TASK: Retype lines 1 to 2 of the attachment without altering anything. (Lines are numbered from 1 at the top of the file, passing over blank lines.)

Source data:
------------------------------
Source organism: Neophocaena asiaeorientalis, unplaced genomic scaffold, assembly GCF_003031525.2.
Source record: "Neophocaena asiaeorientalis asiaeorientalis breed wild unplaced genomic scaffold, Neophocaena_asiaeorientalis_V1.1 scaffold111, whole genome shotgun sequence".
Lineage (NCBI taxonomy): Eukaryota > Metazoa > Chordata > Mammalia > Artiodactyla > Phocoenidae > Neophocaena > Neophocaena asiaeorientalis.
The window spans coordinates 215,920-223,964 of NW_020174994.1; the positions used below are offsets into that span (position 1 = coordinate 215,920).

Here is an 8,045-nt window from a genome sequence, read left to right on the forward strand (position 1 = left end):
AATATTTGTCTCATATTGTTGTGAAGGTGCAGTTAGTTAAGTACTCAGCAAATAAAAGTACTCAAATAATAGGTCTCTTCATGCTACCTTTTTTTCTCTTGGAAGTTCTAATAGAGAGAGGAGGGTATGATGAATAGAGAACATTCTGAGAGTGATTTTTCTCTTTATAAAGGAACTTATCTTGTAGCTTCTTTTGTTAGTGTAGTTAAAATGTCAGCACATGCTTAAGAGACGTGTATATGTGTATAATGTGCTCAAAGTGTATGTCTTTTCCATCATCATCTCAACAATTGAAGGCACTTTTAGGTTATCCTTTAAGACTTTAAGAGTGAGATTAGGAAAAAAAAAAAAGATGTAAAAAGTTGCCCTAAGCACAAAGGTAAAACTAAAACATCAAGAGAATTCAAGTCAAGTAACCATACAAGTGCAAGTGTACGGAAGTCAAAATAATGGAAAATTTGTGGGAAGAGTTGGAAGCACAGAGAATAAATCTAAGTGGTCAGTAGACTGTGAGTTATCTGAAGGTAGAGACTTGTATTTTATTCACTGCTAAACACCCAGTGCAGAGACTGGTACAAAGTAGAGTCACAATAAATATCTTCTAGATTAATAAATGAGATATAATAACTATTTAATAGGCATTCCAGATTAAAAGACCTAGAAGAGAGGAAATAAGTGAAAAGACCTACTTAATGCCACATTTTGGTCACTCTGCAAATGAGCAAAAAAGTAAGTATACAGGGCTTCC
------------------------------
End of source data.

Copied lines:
Source organism: Neophocaena asiaeorientalis, unplaced genomic scaffold, assembly GCF_003031525.2.
Source record: "Neophocaena asiaeorientalis asiaeorientalis breed wild unplaced genomic scaffold, Neophocaena_asiaeorientalis_V1.1 scaffold111, whole genome shotgun sequence".